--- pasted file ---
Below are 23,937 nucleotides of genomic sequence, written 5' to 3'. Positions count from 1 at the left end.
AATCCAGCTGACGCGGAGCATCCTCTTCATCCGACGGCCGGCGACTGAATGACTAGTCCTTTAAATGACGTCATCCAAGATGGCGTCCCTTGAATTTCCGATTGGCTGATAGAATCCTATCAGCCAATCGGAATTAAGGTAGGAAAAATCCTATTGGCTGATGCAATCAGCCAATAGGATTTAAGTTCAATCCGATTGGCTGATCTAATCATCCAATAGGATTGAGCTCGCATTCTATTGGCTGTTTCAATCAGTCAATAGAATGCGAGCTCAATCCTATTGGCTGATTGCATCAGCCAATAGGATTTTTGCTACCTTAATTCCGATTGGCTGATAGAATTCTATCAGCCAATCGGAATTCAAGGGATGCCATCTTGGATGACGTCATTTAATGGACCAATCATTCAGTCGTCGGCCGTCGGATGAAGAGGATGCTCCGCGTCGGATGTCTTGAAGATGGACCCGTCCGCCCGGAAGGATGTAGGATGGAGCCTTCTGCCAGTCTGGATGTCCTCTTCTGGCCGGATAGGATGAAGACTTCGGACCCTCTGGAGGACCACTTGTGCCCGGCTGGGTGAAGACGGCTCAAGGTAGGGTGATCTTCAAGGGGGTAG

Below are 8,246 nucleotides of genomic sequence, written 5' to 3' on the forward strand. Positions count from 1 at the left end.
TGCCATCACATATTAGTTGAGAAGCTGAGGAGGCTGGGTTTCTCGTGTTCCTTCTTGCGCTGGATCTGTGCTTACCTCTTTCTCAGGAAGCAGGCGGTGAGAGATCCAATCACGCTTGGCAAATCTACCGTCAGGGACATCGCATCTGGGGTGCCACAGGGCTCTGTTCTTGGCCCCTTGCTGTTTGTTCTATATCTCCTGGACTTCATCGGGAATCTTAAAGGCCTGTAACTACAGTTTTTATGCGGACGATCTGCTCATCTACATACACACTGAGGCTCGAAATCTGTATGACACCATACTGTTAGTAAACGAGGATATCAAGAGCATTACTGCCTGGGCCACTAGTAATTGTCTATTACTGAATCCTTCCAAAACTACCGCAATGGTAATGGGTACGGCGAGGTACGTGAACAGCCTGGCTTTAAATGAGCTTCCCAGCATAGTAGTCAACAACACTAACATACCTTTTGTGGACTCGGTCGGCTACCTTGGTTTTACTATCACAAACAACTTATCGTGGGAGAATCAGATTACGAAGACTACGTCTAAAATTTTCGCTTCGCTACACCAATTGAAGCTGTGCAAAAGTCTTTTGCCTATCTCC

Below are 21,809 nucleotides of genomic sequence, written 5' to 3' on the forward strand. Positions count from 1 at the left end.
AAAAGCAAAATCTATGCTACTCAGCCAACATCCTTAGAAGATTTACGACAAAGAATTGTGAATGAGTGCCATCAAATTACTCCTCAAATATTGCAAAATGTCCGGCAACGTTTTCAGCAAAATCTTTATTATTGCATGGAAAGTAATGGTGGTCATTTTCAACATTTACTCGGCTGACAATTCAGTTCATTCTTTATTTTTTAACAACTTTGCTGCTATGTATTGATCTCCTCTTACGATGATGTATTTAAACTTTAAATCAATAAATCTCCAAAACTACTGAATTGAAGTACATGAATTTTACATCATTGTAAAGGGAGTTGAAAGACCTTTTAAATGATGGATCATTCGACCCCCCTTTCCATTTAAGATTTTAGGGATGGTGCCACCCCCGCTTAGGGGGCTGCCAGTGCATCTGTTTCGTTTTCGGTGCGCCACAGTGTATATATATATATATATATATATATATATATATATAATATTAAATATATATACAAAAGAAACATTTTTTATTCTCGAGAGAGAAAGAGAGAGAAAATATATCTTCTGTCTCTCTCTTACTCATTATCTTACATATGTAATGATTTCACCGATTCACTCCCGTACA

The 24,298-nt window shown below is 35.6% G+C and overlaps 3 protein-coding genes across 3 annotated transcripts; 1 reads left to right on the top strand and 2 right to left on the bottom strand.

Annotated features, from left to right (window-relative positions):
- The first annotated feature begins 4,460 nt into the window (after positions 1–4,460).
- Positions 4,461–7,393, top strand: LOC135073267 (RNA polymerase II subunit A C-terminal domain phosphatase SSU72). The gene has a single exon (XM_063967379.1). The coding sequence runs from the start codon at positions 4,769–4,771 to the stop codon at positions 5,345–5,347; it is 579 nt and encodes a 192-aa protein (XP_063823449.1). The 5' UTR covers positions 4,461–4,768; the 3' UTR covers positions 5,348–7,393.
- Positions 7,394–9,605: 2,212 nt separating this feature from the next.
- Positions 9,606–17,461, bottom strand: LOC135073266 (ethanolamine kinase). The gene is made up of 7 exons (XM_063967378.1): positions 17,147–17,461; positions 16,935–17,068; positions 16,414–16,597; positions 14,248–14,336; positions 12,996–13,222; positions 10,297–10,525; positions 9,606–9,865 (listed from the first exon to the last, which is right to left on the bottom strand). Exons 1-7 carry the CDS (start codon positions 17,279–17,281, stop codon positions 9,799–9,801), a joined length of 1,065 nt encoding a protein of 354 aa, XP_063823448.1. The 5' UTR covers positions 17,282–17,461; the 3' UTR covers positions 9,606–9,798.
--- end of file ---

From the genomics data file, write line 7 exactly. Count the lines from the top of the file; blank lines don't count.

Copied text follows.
The 24,298-nt window shown below is 35.6% G+C and overlaps 3 protein-coding genes across 3 annotated transcripts; 1 reads left to right on the top strand and 2 right to left on the bottom strand.